The reader of fairy tales will understand when I say that I did not hesitate or question the strange requirement, as one would ordinarily do, for at times there is a certain silver inevitability about our choices that no amount of reasoning can explain. It is an impulse to truth or rightness, felt in the marrow: feed the animals before eating, offer water to the crone.

I packed what food I already had: water, bread, tabbed cans of soup, apples, carrots, peanut butter, cheese. To these I added an armful of blankets and enough sweaters to swell me to the roundness of a drum.

I slept fitfully that night and set off at dawn. My stairs to the sky were conspicuous, and others would soon come to investigate. I did not want to explain myself to the dull and curious. I did not want to delay.

The air was cold and crisp, but I sweated under the layers of wool. After several hours I tugged off my hat and tossed it over the side, watching with pleasure as it tumbled, shrank, and disappeared. Its weight had been slight, but my heart lightened.

I climbed high above the lemniscates of birds, until the scattered houses below me appeared to be tokens from a game. There was no sound but the rushing wind and occasionally the rumble of a distant airplane. Otherwise, I was profoundly alone.

Night came without an end to the stairs, but I reached a curved landing I had not seen from my barn, just wide enough to curl up on. At that rarified altitude, the wind was bitterer than I expected. The iron was bitingly cold. I regretted the excess of spirits that led me to throw away my hat and abandon two blankets on the steps far below. I ate a can of soup and two slices of bread with chattering teeth, thinking that it would be better to eat during the day.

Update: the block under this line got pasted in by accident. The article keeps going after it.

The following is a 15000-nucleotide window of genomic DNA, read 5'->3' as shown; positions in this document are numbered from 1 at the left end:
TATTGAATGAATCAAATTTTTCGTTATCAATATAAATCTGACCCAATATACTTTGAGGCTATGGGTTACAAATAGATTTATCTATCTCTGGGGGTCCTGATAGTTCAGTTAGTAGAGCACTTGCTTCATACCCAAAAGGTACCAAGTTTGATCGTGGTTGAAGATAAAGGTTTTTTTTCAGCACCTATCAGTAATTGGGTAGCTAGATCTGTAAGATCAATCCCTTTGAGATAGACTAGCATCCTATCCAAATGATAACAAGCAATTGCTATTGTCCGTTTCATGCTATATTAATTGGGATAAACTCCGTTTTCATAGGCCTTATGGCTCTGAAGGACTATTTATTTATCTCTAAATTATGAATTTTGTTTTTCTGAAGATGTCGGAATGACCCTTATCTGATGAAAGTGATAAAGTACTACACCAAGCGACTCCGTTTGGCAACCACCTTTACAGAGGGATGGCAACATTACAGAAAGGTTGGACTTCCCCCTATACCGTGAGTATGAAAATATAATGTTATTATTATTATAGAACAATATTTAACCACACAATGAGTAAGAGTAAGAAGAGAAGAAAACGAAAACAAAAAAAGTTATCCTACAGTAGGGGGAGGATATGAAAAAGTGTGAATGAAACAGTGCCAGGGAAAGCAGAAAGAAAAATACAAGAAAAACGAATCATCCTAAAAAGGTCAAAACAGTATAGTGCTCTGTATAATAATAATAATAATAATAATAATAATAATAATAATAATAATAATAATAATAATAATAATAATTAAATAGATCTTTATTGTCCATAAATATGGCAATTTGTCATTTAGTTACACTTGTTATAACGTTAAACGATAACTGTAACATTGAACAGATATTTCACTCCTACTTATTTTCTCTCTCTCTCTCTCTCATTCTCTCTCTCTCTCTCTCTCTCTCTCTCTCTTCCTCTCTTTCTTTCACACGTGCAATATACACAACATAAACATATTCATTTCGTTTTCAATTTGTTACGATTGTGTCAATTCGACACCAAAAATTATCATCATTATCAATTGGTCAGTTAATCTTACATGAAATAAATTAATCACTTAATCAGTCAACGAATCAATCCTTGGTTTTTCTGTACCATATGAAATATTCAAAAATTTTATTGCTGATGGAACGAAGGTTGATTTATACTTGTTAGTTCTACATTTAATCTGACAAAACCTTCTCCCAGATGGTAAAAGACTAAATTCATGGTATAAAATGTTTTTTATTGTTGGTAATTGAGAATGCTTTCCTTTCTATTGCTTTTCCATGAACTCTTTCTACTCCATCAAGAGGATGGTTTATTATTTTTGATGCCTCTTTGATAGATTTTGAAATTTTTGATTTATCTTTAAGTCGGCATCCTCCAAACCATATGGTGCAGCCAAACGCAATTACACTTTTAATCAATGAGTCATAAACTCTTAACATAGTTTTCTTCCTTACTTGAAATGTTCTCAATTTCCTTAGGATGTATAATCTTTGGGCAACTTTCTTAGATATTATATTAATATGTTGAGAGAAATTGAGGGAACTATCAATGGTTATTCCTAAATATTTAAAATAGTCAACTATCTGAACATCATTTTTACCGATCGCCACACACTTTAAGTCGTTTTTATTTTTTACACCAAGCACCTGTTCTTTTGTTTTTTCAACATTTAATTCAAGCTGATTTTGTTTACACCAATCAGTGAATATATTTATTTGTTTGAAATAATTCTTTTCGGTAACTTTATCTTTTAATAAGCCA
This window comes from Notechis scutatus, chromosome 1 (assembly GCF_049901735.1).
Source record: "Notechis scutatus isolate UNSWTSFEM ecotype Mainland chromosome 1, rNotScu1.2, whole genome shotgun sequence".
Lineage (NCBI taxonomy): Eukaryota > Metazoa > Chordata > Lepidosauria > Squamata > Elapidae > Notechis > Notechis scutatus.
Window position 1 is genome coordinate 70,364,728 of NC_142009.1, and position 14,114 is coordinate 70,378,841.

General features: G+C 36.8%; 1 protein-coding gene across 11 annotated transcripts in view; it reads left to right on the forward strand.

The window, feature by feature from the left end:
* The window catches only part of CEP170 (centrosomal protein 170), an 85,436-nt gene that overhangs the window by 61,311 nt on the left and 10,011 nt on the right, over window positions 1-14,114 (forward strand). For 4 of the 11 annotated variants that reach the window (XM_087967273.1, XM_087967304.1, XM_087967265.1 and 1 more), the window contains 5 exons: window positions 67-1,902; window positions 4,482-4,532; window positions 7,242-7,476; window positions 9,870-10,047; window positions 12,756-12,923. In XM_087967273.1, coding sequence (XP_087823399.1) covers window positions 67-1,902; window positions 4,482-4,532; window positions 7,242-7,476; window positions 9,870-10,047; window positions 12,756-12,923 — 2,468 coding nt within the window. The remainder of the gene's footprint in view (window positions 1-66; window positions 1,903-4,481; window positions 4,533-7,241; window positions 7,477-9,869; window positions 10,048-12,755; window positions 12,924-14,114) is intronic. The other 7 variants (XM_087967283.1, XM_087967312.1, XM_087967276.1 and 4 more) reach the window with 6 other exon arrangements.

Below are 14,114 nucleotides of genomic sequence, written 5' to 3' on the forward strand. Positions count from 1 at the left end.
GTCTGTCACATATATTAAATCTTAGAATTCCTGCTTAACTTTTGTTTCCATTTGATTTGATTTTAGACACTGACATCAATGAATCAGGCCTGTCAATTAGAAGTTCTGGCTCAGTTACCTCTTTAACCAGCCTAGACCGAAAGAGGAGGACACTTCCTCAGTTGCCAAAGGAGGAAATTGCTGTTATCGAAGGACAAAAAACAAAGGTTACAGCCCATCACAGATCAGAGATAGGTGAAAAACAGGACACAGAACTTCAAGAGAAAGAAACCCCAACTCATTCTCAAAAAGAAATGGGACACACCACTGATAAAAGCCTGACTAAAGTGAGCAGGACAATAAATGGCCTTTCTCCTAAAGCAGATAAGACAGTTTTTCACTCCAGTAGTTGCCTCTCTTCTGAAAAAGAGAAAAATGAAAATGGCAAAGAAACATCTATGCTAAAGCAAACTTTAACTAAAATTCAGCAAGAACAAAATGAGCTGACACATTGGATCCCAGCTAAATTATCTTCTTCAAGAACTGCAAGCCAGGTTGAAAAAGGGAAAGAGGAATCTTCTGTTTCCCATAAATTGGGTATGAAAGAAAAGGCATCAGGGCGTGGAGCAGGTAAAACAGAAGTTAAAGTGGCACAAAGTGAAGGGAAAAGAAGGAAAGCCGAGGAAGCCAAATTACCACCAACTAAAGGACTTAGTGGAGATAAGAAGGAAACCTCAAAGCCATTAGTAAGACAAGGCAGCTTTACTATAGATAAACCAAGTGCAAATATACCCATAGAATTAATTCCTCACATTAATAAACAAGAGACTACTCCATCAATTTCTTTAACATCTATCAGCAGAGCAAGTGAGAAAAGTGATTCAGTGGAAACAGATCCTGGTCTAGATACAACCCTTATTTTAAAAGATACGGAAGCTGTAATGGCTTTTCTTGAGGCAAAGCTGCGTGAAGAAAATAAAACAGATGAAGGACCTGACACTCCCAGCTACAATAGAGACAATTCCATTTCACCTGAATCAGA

I passed the next seven days in this fashion. The air grew paler, the light thinner. I left my empty cans on the steps, weighed down with apple cores, and tied plastic wrappers around the balusters.

On the seventh day I finished the food I was carrying: the last apple, the last bite of cheese, the last sip of water. At that moment I looked down upon the contracting world and contemplated what I undertook to do. Sophia would miss me, but she would understand. Other than her, there was no one and nothing tying me to the earth.

In some ways this is what I have always wanted.

Soon, I think, I will pass the moon. Each time it swings by, it looks larger, closer, its scarred smile more delicate and more intimate. I wonder if I could have asked the builder of stairs to fix the end of my staircase in the moon. It looks like a friendly place. Too late, now.

I am a little thinner and lighter each day. Sometimes I feel so light that letting go of the balustrade would send me floating upwards, faster and faster, until everything is blue and infinite. But when I drop my hands to my sides, I do not rise. Not yet. So I climb, hour after hour, day after day, losing the clear thread of time in the unbroken repetition of tread and tread. They are stamped with robins, as he promised. The sun comes and goes. The moon waves. I climb.

I am climbing still.

E. Lily Yu received the John W. Campbell Award for Best New Writer in 2012. Her stories have appeared in publications from McSweeney's to F&SF and been finalists for the Hugo, Nebula, and World Fantasy Awards. Recent work can be found in Terraform,, and The Best American Science Fiction and Fantasy 2017.